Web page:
end;

Here FCaption, FUserLabelSpan, FUserInput, FPasswordLabelSpan, FPasswordInput and FButton are Pascal references to the HTML elements SPAN, INPUT and BUTTON used in the control. You can see that the HTML elements are created with document.createElement(). This is almost as if one would do this in Javascript, but via the Pascal to Javascript compiler, you can see the DOM object document can be used as Pascal object.

One more note about the CreateElement method, you can see that the purpose of the last line in the method: FButton.addEventListener('click', @HandleLoginClick);
is to attach a TLoginPanel method HandleLoginClick to the HTML element ‘onclick’ event handler. The HandleLoginClick method is declared as

function HandleLoginClick(Event: TJSMouseEvent): Boolean; virtual;

To see how this HTML element event handler is eventually hooked up to trigger the TLoginPanel.OnLogin event, see this code snippet from the TLoginPanel class:

TLoginPanel = class(TCustomControl)
private
    FOnLogin: TNotifyEvent;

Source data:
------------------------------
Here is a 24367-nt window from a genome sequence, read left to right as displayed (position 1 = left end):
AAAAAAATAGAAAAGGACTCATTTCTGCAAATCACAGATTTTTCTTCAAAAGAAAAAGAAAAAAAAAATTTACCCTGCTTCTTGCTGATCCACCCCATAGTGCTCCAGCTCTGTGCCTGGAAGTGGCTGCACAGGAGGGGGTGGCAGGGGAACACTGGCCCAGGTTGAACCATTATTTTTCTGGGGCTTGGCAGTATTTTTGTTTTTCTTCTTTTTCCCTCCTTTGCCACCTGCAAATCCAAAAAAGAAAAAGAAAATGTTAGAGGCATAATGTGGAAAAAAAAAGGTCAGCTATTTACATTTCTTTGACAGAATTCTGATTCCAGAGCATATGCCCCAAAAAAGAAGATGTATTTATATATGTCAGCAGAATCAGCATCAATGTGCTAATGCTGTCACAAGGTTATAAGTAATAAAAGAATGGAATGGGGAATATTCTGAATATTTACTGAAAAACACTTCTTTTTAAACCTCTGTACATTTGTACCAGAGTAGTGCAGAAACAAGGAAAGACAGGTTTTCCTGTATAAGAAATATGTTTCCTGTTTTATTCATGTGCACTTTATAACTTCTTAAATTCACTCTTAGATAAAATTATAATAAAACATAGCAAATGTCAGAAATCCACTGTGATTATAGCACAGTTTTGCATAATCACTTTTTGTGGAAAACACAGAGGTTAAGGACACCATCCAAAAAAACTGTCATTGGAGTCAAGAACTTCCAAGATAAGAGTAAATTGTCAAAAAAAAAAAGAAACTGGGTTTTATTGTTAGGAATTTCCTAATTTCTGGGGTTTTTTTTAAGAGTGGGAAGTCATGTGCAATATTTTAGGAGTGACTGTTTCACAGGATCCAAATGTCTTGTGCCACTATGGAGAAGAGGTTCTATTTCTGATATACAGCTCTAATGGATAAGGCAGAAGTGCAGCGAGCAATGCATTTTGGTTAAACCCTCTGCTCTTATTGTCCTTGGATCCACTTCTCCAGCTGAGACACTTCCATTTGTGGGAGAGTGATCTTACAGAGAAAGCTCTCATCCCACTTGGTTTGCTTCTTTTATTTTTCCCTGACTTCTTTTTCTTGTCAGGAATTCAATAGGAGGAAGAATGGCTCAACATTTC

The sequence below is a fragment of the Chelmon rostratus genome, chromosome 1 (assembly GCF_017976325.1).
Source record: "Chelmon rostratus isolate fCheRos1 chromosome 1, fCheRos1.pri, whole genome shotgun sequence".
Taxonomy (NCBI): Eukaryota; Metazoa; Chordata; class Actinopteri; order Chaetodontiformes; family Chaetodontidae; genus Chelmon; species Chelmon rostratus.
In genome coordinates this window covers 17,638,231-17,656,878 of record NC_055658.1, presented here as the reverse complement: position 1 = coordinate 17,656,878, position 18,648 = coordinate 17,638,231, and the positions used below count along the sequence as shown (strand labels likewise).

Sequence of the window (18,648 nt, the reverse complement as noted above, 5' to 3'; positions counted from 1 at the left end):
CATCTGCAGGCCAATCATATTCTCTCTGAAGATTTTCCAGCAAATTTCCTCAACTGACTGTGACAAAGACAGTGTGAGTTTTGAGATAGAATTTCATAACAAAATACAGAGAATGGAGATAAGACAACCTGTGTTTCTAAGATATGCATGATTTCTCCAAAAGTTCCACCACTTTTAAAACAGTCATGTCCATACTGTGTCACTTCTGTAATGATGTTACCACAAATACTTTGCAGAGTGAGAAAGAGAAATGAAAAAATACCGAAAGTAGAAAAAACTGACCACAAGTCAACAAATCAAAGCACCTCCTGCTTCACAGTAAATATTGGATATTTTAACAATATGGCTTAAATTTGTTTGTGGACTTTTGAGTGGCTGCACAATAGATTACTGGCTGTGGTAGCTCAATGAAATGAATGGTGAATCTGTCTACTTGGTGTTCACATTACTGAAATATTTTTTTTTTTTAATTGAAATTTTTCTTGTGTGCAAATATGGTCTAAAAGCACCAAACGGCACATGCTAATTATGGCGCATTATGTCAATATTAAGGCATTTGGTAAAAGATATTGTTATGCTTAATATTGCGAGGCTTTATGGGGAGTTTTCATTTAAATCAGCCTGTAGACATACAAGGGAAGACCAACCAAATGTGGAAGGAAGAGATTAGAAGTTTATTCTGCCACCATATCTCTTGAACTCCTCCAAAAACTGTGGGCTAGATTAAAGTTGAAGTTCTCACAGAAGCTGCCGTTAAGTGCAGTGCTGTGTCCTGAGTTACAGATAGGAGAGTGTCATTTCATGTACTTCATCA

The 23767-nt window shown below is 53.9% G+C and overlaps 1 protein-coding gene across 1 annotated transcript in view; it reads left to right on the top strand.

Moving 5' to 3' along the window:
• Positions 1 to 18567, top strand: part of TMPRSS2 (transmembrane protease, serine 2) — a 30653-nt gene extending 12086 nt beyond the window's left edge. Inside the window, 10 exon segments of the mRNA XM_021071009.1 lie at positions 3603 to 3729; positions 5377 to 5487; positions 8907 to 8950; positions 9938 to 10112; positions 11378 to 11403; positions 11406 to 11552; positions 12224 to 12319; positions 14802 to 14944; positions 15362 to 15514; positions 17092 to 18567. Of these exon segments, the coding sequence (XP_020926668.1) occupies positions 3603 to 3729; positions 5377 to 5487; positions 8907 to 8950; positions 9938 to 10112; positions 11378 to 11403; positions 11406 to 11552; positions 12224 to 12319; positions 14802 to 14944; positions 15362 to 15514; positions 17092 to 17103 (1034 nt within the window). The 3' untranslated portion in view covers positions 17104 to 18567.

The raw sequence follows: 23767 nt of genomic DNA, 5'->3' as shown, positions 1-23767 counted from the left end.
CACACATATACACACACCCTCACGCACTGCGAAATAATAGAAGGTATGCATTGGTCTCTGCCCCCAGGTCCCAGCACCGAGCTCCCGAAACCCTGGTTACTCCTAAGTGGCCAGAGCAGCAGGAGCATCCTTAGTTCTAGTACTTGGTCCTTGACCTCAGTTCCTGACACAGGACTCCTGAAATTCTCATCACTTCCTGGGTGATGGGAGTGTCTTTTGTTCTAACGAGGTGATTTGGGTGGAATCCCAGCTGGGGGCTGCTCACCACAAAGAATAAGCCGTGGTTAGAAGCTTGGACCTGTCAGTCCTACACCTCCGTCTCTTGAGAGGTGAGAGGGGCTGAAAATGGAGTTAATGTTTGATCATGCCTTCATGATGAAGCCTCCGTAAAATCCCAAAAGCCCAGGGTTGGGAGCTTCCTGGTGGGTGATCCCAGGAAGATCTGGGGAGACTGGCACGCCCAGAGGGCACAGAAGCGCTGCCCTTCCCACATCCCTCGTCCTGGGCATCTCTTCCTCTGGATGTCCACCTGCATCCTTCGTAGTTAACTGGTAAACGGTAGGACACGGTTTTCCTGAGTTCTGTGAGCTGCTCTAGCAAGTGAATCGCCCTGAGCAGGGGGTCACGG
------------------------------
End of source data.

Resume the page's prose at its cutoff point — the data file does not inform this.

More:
function HandleLoginClick(Event: TJSMouseEvent): Boolean; virtual;
protected
   procedure DoLogin; virtual;
published
    property OnLogin: TNotifyEvent read FOnLogin write FOnLogin;
end;

function TLoginPanel.HandleLoginClick(Event: TJSMouseEvent): Boolean;
begin
  DoLogin;
end;
procedure TLoginPanel.DoLogin;
begin
  if Assigned(OnLogin) then
    OnLogin(Self);
end;

To interface our Pascal class with the HTML elements two more virtual method overrides are important. There is the UpdateElementVisual method and the UpdateElementData method. The purpose of the UpdateElementVisual method is to do changes to HTML element properties that affect the UI control visually. The UpdateElementData method is to do changes with respect to data contained in the HTML elements.
For this TLoginPanel control, we expose a few properties to set captions for labels in the UI control as well as the values of the HTML INPUT elements for username and password.

The properties of the TLoginPanel used for the login panel data are:

TLoginPanel = class(TCustomControl)
published
    property CaptionLabel: string read FCaptionLabel write SetCaptionLabel;
    property LoginLabel: string read FLoginLabel write FLoginLabel;
    property Password: string read GetPassword write SetPassword;
    property PasswordLabel: string read FPasswordLabel write SetPasswordLabel;
    property User: string read GetUser write SetUser;